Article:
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World Mental Health Day – Saturday 10th October

World Mental Health Day was observed for the first time on 10 October 1992. It was originally an annual activity of the World Federation for Mental Health, organised by the then Deputy Secretary General Richard Hunter.

World Mental Health Day 2020 is the most important one yet. The months of lockdown and loss have had a huge impact on us all. With the pandemic possibly creating more restrictions, prioritising mental health has never been more important than it is now.

The economic consequences of the pandemic have already been felt, with companies letting staff go to save their businesses, or unfortunately, shut down completely.

It is expected that the need for mental health and psychosocial support will substantially increase in the coming months and years. Investment in mental health programmes is now more important than it has ever been.

At Flagship Partners, we run First Aid & Mental Health in the Workplace training because we are passionate about improving people’s awareness and therefore the support facilities for people in need.

Our training will equip people and their workplaces with a stronger understanding of mental health, including stress, anxiety and depression. Enabling happier, safer and more productive workplaces for everyone.

What are mental health problems?

Mental health problems range from the worries we all experience as part of everyday life to serious long-term conditions. Most people who experience mental health problems can learn to live with them, especially if they get help early on.

Anxiety and depression can be severe and long-lasting and have a big impact on people’s ability to get on with life. Although certain symptoms are common in specific mental health problems, no two people behave in the same way when they are unwell.

Many people who live with a mental health problem or are developing one try to keep their feelings hidden because they are afraid of other people’s reactions. And many people feel troubled without having a diagnosed, or diagnosable, mental health problem – although that doesn’t mean they aren’t struggling to cope with daily life.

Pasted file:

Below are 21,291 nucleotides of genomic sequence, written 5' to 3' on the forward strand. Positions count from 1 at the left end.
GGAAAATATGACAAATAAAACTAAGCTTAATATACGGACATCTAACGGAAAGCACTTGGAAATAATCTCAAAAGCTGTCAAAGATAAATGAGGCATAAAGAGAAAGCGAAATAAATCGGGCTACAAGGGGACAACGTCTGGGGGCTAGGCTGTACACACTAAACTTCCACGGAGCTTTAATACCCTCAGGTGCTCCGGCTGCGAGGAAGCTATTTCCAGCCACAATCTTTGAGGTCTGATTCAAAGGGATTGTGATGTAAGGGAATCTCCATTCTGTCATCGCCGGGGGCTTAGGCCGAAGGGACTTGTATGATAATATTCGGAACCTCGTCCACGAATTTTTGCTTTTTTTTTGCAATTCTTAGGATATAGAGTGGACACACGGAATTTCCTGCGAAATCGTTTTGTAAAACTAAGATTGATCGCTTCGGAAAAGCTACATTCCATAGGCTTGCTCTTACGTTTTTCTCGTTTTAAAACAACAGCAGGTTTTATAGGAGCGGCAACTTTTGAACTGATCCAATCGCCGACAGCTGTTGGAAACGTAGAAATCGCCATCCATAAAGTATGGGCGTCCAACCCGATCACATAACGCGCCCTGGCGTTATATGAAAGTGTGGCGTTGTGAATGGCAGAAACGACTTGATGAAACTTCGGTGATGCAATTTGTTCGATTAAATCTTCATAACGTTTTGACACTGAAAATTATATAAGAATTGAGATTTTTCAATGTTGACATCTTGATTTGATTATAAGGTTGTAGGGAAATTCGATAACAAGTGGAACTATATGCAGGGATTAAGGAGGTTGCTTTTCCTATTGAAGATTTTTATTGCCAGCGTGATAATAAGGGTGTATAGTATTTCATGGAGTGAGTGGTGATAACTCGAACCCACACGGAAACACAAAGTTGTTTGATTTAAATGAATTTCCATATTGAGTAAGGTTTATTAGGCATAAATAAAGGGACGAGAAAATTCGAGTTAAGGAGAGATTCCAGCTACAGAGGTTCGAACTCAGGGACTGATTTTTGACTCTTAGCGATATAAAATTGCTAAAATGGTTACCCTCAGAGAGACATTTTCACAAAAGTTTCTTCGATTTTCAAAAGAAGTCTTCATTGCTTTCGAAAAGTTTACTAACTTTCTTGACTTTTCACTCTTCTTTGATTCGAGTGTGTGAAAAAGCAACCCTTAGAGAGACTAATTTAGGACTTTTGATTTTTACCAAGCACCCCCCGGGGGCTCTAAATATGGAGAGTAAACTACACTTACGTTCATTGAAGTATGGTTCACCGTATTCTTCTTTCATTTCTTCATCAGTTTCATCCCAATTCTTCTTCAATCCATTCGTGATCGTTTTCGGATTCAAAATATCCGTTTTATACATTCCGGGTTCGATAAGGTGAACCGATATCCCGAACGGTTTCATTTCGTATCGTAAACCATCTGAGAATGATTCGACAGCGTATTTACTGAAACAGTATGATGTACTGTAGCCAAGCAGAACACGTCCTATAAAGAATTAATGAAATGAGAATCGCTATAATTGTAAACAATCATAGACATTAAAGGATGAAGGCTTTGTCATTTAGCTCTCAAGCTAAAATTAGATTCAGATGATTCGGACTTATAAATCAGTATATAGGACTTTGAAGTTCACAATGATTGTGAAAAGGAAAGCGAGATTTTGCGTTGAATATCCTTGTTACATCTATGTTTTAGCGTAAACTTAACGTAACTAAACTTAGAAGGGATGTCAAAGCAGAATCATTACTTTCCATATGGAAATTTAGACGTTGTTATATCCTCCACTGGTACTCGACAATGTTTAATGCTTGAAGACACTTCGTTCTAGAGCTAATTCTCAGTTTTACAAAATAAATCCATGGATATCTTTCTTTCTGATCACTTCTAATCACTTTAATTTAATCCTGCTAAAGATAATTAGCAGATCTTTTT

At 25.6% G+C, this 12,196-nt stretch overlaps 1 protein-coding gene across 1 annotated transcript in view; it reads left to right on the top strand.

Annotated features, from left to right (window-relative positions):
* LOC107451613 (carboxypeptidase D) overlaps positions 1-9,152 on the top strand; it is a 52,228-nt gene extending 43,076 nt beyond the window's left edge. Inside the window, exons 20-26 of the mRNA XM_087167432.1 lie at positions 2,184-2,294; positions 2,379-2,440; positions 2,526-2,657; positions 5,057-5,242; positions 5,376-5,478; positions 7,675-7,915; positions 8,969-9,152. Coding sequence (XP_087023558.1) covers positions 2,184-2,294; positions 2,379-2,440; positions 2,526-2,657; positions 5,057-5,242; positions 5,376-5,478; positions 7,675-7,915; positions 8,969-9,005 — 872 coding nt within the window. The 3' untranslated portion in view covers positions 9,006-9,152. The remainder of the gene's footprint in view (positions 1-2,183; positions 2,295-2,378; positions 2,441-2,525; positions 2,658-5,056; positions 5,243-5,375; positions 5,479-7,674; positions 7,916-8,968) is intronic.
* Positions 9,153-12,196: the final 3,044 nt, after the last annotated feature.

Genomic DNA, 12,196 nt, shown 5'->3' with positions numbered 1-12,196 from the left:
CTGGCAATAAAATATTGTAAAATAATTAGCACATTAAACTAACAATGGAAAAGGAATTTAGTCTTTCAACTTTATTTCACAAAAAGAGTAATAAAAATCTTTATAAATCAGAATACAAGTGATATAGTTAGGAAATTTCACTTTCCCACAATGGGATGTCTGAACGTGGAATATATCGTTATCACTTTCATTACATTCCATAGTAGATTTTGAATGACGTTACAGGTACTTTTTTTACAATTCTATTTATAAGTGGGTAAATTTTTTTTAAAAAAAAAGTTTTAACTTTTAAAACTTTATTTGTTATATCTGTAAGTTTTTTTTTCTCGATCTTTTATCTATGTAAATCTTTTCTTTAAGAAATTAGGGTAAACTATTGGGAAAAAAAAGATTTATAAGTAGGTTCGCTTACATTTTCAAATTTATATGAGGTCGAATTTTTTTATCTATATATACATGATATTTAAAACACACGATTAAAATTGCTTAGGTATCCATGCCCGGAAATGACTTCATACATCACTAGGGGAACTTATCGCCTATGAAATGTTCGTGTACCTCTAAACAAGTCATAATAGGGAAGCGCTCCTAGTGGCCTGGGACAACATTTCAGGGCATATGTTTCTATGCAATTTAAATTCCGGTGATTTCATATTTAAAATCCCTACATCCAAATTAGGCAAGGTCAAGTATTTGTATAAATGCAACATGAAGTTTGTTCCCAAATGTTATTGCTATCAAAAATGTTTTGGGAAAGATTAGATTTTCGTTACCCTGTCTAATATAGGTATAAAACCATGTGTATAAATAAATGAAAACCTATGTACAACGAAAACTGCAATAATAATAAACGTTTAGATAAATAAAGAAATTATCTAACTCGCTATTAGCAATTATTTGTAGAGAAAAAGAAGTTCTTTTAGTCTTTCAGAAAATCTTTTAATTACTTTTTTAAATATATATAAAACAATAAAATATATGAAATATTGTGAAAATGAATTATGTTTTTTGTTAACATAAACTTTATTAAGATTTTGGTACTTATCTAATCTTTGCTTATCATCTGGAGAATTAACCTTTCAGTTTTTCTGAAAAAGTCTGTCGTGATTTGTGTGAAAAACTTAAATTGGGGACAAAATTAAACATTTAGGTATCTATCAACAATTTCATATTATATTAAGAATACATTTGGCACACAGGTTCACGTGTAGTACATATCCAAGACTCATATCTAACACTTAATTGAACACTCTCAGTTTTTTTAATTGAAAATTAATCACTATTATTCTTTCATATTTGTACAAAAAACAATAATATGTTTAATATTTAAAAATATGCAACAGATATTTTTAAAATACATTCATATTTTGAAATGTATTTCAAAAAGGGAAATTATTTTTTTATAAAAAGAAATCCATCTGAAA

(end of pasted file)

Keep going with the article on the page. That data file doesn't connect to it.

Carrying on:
According to a study completed at MIND where there were over 16,000 participants, showed that more than half of adults (60%) and over two thirds of young people (68%) said their mental health got worse during lockdown.

From lockdown, to furlough, to job losses, everyone has been put under a severe amount of pressure this year. Whatever you’ve been through, World Mental Health Day is a chance to make a positive change for the mental health of your workplace. But it can be hard to know where to start sometimes.

Working in a new normal

For a lot of people, the new normal will include working from home and spending more time with the kids as all of their after-school clubs are postponed. For many of us, going into the office provided a us with a routine and it ensured that we got to see people every day and make social connections.

It is important to ensure you have a healthy work life balance so that you can maintain your mental health.

Our series of Mental Health in the Workplace courses will give you, your team and managers the knowledge and skills to recognise mental health problems and offer valuable support to your employees.

Getting in the zone

Creating a morning routine, such as walking, working out or online yoga via Youtube will help you focus. This will also help your body to release endorphins which are the ‘happy hormones’ in your body.

Create a workspace in your home

Whether you’ve purchased a new desk for your spare bedroom, or you’ve set up a ‘Work’ and ‘Personal’ login for your laptop to help differentiate between the two, having a separate workspace from where you spend your free time will help you to switch off at the end of the day.

It’s also good practise to allow yourself a proper lunch break and try to eat your lunch in a different room. This will assist in breaking up your day.

In it for the long haul

If you believe you could now be permanently working from home, it is important to make sure you have ways to feel you’re doing something useful. If you’re not interacting with many people, it’s easy to think you’re not good enough, and feel a bit pointless. One small thing you can take a pride in, tick off or accomplish each day makes all the difference – whether its work related, or even just tidying up the kitchen.

From today, until 11pm on Saturday 10th October, you can get 25% off any of our mental health training courses, as long as you’ve taken the course by the end of the year.

Use code mentalhealth25:

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